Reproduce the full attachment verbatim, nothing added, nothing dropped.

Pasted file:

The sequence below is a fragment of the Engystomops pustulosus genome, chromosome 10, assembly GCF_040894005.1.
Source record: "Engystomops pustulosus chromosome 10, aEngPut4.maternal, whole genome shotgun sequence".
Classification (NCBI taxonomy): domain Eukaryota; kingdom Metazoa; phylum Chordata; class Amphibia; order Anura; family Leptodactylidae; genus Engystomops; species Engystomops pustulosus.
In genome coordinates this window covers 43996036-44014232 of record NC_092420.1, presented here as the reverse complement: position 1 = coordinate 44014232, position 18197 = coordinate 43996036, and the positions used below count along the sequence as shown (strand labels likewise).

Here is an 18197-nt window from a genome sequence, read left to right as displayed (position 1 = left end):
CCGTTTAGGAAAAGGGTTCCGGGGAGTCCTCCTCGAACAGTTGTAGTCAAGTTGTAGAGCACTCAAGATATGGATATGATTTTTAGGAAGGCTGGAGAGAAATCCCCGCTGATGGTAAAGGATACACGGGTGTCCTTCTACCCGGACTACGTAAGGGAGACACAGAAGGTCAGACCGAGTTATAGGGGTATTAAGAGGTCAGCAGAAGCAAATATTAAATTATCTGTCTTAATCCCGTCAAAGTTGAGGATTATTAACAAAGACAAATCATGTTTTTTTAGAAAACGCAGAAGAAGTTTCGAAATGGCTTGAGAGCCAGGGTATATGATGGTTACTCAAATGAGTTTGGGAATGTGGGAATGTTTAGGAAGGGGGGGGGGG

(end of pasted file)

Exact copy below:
The sequence below is a fragment of the Engystomops pustulosus genome, chromosome 10, assembly GCF_040894005.1.
Source record: "Engystomops pustulosus chromosome 10, aEngPut4.maternal, whole genome shotgun sequence".
Classification (NCBI taxonomy): domain Eukaryota; kingdom Metazoa; phylum Chordata; class Amphibia; order Anura; family Leptodactylidae; genus Engystomops; species Engystomops pustulosus.
In genome coordinates this window covers 43996036-44014232 of record NC_092420.1, presented here as the reverse complement: position 1 = coordinate 44014232, position 18197 = coordinate 43996036, and the positions used below count along the sequence as shown (strand labels likewise).

Here is an 18197-nt window from a genome sequence, read left to right as displayed (position 1 = left end):
CCGTTTAGGAAAAGGGTTCCGGGGAGTCCTCCTCGAACAGTTGTAGTCAAGTTGTAGAGCACTCAAGATATGGATATGATTTTTAGGAAGGCTGGAGAGAAATCCCCGCTGATGGTAAAGGATACACGGGTGTCCTTCTACCCGGACTACGTAAGGGAGACACAGAAGGTCAGACCGAGTTATAGGGGTATTAAGAGGTCAGCAGAAGCAAATATTAAATTATCTGTCTTAATCCCGTCAAAGTTGAGGATTATTAACAAAGACAAATCATGTTTTTTTAGAAAACGCAGAAGAAGTTTCGAAATGGCTTGAGAGCCAGGGTATATGATGGTTACTCAAATGAGTTTGGGAATGTGGGAATGTTTAGGAAGGGGGGGGGGG